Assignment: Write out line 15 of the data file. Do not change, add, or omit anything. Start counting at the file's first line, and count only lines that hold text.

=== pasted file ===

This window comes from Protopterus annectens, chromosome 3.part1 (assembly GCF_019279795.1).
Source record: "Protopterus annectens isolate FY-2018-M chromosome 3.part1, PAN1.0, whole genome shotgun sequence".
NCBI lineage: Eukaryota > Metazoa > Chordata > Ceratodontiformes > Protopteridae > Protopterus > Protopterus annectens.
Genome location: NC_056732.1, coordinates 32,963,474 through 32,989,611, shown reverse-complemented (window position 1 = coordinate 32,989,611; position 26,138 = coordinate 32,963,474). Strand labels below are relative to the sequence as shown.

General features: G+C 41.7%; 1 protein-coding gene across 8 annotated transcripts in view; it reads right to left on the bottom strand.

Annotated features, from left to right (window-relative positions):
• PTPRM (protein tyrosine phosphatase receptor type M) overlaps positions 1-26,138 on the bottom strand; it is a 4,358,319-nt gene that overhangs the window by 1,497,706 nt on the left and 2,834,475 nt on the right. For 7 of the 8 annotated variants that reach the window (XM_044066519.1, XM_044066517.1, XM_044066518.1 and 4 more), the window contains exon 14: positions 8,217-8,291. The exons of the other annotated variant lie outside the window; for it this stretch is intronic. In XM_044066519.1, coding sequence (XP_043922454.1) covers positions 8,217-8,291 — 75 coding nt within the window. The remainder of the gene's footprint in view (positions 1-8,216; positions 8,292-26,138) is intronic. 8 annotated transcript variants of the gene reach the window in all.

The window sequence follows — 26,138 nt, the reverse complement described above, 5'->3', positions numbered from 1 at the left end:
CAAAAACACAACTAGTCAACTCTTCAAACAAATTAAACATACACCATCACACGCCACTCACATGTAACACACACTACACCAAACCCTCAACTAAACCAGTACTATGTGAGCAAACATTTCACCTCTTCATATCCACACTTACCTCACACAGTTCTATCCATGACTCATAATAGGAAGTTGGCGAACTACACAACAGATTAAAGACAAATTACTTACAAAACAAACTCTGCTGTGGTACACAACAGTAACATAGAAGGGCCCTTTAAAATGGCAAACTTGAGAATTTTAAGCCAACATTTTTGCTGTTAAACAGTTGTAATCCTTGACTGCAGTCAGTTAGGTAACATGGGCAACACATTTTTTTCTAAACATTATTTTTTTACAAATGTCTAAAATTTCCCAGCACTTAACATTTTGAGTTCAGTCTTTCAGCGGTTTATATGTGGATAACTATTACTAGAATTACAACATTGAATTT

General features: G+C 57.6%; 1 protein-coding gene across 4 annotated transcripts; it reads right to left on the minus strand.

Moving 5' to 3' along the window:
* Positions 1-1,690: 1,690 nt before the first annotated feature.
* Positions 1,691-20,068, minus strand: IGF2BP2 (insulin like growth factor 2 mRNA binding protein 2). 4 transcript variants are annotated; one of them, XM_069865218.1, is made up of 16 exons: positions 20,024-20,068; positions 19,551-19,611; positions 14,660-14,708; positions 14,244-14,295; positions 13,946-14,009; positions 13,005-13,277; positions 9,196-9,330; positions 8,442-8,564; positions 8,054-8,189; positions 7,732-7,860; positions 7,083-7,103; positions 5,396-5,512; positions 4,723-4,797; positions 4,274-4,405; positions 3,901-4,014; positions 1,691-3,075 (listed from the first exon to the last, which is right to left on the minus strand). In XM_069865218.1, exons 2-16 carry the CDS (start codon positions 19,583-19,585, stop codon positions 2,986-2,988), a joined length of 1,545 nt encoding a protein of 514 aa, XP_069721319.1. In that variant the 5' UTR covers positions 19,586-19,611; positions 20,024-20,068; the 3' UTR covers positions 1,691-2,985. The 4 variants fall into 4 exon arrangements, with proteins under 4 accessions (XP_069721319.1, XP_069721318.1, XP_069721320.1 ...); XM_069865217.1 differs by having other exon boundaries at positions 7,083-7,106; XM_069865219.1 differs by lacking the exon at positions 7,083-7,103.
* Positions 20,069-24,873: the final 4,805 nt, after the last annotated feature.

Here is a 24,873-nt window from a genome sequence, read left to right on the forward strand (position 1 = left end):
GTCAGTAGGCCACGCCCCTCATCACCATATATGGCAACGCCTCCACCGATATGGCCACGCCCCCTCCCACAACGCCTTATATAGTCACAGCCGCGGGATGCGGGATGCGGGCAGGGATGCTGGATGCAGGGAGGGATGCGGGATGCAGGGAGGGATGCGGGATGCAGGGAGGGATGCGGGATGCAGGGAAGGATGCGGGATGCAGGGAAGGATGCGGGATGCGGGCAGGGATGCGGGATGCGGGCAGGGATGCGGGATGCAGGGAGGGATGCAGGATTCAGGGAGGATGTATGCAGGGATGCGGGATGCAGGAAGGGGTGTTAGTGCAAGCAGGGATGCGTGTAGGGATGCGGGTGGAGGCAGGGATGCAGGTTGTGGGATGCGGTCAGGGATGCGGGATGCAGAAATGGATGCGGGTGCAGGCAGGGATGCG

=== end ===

Here is a 24,873-nt window from a genome sequence, read left to right on the forward strand (position 1 = left end):